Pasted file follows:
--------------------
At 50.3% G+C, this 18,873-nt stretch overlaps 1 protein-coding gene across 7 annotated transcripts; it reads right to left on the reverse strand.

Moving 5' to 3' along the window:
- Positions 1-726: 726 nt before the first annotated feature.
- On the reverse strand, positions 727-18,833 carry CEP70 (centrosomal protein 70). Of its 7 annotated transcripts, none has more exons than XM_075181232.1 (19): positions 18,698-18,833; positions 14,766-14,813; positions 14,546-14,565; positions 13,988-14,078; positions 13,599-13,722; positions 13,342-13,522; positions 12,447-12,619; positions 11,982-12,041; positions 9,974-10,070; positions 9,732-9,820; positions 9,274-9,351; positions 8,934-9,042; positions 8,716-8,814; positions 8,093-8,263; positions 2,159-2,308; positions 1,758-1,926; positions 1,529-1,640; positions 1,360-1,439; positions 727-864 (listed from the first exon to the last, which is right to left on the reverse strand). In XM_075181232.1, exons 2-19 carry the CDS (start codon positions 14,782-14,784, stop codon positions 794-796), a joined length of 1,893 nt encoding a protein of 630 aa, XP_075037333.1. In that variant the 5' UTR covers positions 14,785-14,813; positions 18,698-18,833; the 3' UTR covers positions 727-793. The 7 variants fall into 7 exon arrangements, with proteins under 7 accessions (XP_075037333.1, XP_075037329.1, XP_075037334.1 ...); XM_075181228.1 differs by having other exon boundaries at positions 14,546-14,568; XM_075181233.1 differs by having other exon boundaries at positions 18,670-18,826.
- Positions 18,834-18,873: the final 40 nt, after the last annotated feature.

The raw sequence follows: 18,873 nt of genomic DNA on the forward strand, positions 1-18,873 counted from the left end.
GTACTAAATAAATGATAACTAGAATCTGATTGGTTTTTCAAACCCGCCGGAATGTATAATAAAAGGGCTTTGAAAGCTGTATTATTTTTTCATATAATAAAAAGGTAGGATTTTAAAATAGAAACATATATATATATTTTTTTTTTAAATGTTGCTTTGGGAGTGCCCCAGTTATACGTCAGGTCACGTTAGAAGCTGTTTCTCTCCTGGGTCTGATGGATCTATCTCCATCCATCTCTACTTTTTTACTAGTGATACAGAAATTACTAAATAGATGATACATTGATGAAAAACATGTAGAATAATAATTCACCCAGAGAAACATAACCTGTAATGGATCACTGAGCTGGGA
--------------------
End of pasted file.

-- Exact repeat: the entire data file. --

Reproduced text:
At 50.3% G+C, this 18,873-nt stretch overlaps 1 protein-coding gene across 7 annotated transcripts; it reads right to left on the reverse strand.

Moving 5' to 3' along the window:
- Positions 1-726: 726 nt before the first annotated feature.
- On the reverse strand, positions 727-18,833 carry CEP70 (centrosomal protein 70). Of its 7 annotated transcripts, none has more exons than XM_075181232.1 (19): positions 18,698-18,833; positions 14,766-14,813; positions 14,546-14,565; positions 13,988-14,078; positions 13,599-13,722; positions 13,342-13,522; positions 12,447-12,619; positions 11,982-12,041; positions 9,974-10,070; positions 9,732-9,820; positions 9,274-9,351; positions 8,934-9,042; positions 8,716-8,814; positions 8,093-8,263; positions 2,159-2,308; positions 1,758-1,926; positions 1,529-1,640; positions 1,360-1,439; positions 727-864 (listed from the first exon to the last, which is right to left on the reverse strand). In XM_075181232.1, exons 2-19 carry the CDS (start codon positions 14,782-14,784, stop codon positions 794-796), a joined length of 1,893 nt encoding a protein of 630 aa, XP_075037333.1. In that variant the 5' UTR covers positions 14,785-14,813; positions 18,698-18,833; the 3' UTR covers positions 727-793. The 7 variants fall into 7 exon arrangements, with proteins under 7 accessions (XP_075037333.1, XP_075037329.1, XP_075037334.1 ...); XM_075181228.1 differs by having other exon boundaries at positions 14,546-14,568; XM_075181233.1 differs by having other exon boundaries at positions 18,670-18,826.
- Positions 18,834-18,873: the final 40 nt, after the last annotated feature.

The raw sequence follows: 18,873 nt of genomic DNA on the forward strand, positions 1-18,873 counted from the left end.
GTACTAAATAAATGATAACTAGAATCTGATTGGTTTTTCAAACCCGCCGGAATGTATAATAAAAGGGCTTTGAAAGCTGTATTATTTTTTCATATAATAAAAAGGTAGGATTTTAAAATAGAAACATATATATATATTTTTTTTTTAAATGTTGCTTTGGGAGTGCCCCAGTTATACGTCAGGTCACGTTAGAAGCTGTTTCTCTCCTGGGTCTGATGGATCTATCTCCATCCATCTCTACTTTTTTACTAGTGATACAGAAATTACTAAATAGATGATACATTGATGAAAAACATGTAGAATAATAATTCACCCAGAGAAACATAACCTGTAATGGATCACTGAGCTGGGA